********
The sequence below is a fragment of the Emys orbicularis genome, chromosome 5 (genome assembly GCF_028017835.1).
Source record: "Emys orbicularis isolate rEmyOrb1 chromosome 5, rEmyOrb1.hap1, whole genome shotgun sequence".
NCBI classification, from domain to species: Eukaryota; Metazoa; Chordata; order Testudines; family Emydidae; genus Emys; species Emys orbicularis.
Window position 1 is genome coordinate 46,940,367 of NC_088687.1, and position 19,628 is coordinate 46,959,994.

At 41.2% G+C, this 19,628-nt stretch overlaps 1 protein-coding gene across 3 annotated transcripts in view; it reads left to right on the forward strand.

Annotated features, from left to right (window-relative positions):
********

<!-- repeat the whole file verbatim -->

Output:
The sequence below is a fragment of the Emys orbicularis genome, chromosome 5 (genome assembly GCF_028017835.1).
Source record: "Emys orbicularis isolate rEmyOrb1 chromosome 5, rEmyOrb1.hap1, whole genome shotgun sequence".
NCBI classification, from domain to species: Eukaryota; Metazoa; Chordata; order Testudines; family Emydidae; genus Emys; species Emys orbicularis.
Window position 1 is genome coordinate 46,940,367 of NC_088687.1, and position 19,628 is coordinate 46,959,994.

At 41.2% G+C, this 19,628-nt stretch overlaps 1 protein-coding gene across 3 annotated transcripts in view; it reads left to right on the forward strand.

Annotated features, from left to right (window-relative positions):